Jacked by Nostalgiaby Ts’eliso Monaheng / 22.02.2013
I descended on Jozi’s inner-city this past Saturday to experience an experiment in audio textures, a modern-day translation of a conversation the townships have been having since the nineties – kwaito. That’i Cover Orchestra, the brainchild of Keleketla Library’s Malose Malahlela and Rangoato Hlasane, saw yet another incarnation this year with the great bra Louis Mhlanga directing the proceedings, while the likes of Paul Hanmer, Zweli Mthembu, and Siphiwe Tshabalala (the latter two part of The Brother Moves On) added undertones of funk-inflicted grooves and hints of nostalgia to open communication pathways with the originators of a sound known by names as widely-varied as d’gong and sghubu.
The last time I found myself around these parts was two weeks ago. AFCON fever was at its height, and Jozi Maboneng was still struggling with the hangover of Tshabalala’s world cup hat-trick while names like Mputu and Diabaté got thrown about like curse words during a dice game. All seemed well then, as it seems now; well, everything apart from the rays of the sun which are quickly fading, sinking into the distant horizon to make way for the night’s more insalubrious elements to preside over the ‘city of lights’. Rogue elements roam freely at this time; incidences of crime are rampant. Jozi is not your uncle, so when dusk approaches, a ‘voetsek’ mentality encroaches, leaving sticky fingers to pick innocent by-stander’s pockets at will.
I’ve been on the hunt for the Drill Hall – the location for tonight’s gig – for over thirty minutes; “corner Plein and Twist streets” read directions on the Facebook event page. “Doors open at 6pm”, the said directions suggested. But damnit, how does one get to the actual place through all these taxis which form a metal blockade in front of you, with no other intention but to piss off the oncoming traffic?! My patience was running out, while my out-of-towner status peeked out of my nuanced gait to announce to robbers of my impending need to receive the ‘welcome to mjondolo’ treatment. Or not. “Look straight ahead and walk,” is the mantra my mind defaulted to, which explains why the punch-drunk ndakie coming towards me thought he could just run into me and get away with it. But he did, and in the spirit of the “skeem sam foundation” – an alliance of the global black who, through our shared identity and experience, reckon that we can talk each other into and out of anything – I turned around to apologise. The mantra – “Look straight ahead and walk” – got put on hold while survival instincts got turned a notch higher. Something was wrong!
At that very moment, the cat who ran into me approached, intentions of war clear in his stone-cold eyes. I smiled nervously and threw in some tsotsitaal in an attempt to alleviate the situation – “hade bra ya ka!” He wasn’t having any of it, and in one swift motion, he advanced closer to grab me by the belt. Less than two metres away, commotion over a phone brought about a brief respite. However, I automatically sensed that some shit had gone down already. Ok sharp, onto the next one. The fool let me go unharmed at least.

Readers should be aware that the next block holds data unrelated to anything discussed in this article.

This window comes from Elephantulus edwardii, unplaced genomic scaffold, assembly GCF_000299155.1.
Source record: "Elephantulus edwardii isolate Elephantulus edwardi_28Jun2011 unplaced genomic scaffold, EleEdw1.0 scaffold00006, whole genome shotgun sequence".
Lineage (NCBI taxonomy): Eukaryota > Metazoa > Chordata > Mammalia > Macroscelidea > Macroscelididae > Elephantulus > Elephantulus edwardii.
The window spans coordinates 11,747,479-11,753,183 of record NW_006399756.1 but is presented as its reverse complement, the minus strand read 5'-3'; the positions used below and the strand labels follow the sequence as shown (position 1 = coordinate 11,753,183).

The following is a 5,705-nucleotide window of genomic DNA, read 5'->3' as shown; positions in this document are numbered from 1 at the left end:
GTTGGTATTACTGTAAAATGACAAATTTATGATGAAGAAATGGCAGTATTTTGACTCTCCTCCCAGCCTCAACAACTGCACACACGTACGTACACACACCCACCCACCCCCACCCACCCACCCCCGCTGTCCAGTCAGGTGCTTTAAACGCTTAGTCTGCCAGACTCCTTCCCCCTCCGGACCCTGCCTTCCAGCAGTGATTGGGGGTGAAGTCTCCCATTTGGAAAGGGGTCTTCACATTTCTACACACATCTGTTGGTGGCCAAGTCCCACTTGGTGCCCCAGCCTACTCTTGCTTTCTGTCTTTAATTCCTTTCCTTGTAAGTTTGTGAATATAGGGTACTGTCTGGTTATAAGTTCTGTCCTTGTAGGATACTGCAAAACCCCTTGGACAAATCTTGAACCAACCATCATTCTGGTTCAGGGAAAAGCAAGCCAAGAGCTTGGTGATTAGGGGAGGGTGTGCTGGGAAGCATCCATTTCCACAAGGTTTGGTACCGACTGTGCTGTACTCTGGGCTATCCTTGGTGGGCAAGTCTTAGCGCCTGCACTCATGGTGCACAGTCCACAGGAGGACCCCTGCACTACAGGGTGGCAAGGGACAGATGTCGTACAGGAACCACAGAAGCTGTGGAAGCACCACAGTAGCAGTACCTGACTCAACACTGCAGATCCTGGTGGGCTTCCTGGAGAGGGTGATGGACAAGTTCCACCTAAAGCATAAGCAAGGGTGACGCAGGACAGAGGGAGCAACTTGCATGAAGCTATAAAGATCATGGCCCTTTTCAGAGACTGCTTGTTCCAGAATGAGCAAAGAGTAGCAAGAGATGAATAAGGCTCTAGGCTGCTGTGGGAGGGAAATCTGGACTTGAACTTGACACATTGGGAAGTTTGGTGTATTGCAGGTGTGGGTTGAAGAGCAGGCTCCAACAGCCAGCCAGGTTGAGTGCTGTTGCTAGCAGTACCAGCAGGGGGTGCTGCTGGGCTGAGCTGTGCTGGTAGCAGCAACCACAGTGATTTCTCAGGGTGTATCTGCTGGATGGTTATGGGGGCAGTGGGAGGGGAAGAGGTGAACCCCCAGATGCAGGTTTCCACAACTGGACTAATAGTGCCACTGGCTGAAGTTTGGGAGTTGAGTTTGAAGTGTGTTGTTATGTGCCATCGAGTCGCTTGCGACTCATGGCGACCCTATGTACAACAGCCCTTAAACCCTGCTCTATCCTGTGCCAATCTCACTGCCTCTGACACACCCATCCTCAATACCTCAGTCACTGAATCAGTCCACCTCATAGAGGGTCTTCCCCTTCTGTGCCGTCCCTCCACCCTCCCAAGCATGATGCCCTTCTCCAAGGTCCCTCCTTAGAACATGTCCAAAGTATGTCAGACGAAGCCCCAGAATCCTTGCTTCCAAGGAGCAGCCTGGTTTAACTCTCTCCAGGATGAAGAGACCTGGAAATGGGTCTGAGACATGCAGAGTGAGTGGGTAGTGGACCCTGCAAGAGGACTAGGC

I headed further down Plein Street, saw the Shell garage on my left hand side, and the Drill Hall directly opposite. Cool spot, I thought to myself. Jozi cool kids, skaters mostly, hung outside while Machinedrum’s broken rhythms did a discordant digital battle with DJ Satellite’s kuduro madness. A pop-up shipa and a booze stand elsewhere – a miniature kasi erected smack-dab in the middle of town. I spotted Bra Louis, thought again about what I’d like to ask him after the gig, and then stuck my hand into my right hand pocket to jot some notes down. Eish, nothing! Just an empty pocket. The bastard(s) took my recording device; those filthy, rat-arsed good-for-fuckall manatees robbed me – the second time in less than a week eintlek. Thankfully the music soon took charge, soothing some of that psychic harm, that physical transgression of having your own property secreted, skelm’d from your pocket, and I caved in.
From the first note, the audience – although quite thin on the ground – was treated to traces of TKZee, hints of Busi Mhlongo, and outright verbal pronunciations of M’du Masilela. I’m sure that Jacknife got the live treatment, but cannot really tell since Lebo Mathosa decided to re-incarnate through vocalist Phumla Siyobi’s perfect styles (the other vocalist was Smash Mellow from Impande Core). Kwaito may not have survived in its original format – what with over-arching influences from tribal house, mid-tempo, and other derivatives – but the collective experience, the sheer elation of hearing the songs, enabled all who were ‘aweh’ in its heyday to bond over this inexplicable maze of the random, the unique, and indeed the indefinable. Did kwaito reach the proverbial ‘next step’ already a torn and tattered, half-dead anomaly? Could this translation of its hard-coded kasi lingo be what it needs to be hip again? Is there need for such revivalist approaches?
Sure, I got jacked on my way to the gathering, and sure it left me a bit jaded. But the music, the rhythm and groove of the musicians, the presentation of the songs – all these forces ultimately coalesced to renew faith in not only a genre that I fell in love with years ago, but a belief that inner-city initiatives such as this one need to be hosted more; if anything, as a way to forge a new identity of our collective, nostalgia-happy selves.
*All images © Ts’eliso Monaheng.